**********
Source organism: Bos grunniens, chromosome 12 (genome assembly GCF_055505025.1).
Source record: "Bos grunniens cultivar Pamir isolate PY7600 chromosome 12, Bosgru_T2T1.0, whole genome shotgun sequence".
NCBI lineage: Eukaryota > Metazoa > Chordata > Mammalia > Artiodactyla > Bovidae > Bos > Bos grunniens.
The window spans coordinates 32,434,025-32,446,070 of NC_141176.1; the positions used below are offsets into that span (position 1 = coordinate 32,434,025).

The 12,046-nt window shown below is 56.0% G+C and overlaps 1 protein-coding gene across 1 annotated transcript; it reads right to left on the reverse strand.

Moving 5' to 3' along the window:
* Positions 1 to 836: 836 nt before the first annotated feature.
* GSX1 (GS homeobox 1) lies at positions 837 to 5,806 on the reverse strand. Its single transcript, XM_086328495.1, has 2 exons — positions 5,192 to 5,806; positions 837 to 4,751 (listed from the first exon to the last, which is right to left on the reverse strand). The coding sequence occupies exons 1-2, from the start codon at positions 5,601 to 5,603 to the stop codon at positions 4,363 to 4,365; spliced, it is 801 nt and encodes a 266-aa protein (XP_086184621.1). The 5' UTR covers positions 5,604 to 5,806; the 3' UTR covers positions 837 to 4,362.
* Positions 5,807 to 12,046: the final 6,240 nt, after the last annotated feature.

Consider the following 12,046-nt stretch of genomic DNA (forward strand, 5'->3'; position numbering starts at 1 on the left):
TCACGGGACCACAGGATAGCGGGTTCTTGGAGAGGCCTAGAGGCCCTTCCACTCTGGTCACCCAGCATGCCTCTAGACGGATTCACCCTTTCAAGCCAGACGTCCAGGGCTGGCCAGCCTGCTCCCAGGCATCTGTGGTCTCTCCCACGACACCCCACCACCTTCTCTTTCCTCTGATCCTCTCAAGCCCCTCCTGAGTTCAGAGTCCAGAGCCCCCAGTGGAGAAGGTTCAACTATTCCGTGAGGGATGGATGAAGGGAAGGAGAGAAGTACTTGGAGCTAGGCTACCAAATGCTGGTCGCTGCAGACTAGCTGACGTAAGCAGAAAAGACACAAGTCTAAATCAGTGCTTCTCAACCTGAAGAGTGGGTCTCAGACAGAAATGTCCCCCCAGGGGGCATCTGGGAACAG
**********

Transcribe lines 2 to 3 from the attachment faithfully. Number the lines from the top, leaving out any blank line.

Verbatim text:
Source record: "Bos grunniens cultivar Pamir isolate PY7600 chromosome 12, Bosgru_T2T1.0, whole genome shotgun sequence".
NCBI lineage: Eukaryota > Metazoa > Chordata > Mammalia > Artiodactyla > Bovidae > Bos > Bos grunniens.